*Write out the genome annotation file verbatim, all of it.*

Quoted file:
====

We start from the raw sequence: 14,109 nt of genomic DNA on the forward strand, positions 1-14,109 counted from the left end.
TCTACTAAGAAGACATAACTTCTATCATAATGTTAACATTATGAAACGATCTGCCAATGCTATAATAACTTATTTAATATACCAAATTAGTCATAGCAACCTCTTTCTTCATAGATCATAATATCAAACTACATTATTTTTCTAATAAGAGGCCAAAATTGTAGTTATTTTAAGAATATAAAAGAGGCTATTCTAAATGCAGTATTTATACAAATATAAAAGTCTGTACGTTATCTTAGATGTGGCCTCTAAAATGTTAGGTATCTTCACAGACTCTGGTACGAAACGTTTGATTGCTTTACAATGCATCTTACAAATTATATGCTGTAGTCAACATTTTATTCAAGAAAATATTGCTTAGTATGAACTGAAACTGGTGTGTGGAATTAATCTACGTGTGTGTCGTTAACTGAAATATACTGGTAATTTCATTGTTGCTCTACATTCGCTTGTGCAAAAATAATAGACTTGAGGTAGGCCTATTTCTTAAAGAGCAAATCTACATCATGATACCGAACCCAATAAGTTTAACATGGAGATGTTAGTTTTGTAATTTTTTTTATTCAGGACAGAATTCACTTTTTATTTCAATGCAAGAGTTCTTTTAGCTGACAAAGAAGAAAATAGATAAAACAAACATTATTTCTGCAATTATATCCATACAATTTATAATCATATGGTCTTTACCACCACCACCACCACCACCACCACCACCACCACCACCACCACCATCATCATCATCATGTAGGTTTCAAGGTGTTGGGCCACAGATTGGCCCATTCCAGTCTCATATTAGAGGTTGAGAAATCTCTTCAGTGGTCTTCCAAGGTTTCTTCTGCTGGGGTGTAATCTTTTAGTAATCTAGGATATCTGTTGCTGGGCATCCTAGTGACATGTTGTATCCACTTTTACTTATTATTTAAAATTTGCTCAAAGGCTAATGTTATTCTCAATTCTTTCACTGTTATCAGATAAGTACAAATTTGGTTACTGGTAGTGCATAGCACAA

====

We start from the raw sequence: 14,109 nt of genomic DNA on the forward strand, positions 1-14,109 counted from the left end.
TCTACTAAGAAGACATAACTTCTATCATAATGTTAACATTATGAAACGATCTGCCAATGCTATAATAACTTATTTAATATACCAAATTAGTCATAGCAACCTCTTTCTTCATAGATCATAATATCAAACTACATTATTTTTCTAATAAGAGGCCAAAATTGTAGTTATTTTAAGAATATAAAAGAGGCTATTCTAAATGCAGTATTTATACAAATATAAAAGTCTGTACGTTATCTTAGATGTGGCCTCTAAAATGTTAGGTATCTTCACAGACTCTGGTACGAAACGTTTGATTGCTTTACAATGCATCTTACAAATTATATGCTGTAGTCAACATTTTATTCAAGAAAATATTGCTTAGTATGAACTGAAACTGGTGTGTGGAATTAATCTACGTGTGTGTCGTTAACTGAAATATACTGGTAATTTCATTGTTGCTCTACATTCGCTTGTGCAAAAATAATAGACTTGAGGTAGGCCTATTTCTTAAAGAGCAAATCTACATCATGATACCGAACCCAATAAGTTTAACATGGAGATGTTAGTTTTGTAATTTTTTTTATTCAGGACAGAATTCACTTTTTATTTCAATGCAAGAGTTCTTTTAGCTGACAAAGAAGAAAATAGATAAAACAAACATTATTTCTGCAATTATATCCATACAATTTATAATCATATGGTCTTTACCACCACCACCACCACCACCACCACCACCACCACCACCACCACCATCATCATCATCATGTAGGTTTCAAGGTGTTGGGCCACAGATTGGCCCATTCCAGTCTCATATTAGAGGTTGAGAAATCTCTTCAGTGGTCTTCCAAGGTTTCTTCTGCTGGGGTGTAATCTTTTAGTAATCTAGGATATCTGTTGCTGGGCATCCTAGTGACATGTTGTATCCACTTTTACTTATTATTTAAAATTTGCTCAAAGGCTAATGTTATTCTCAATTCTTTCACTGTTATCAGATAAGTACAAATTTGGTTACTGGTAGTGCATAGCACAA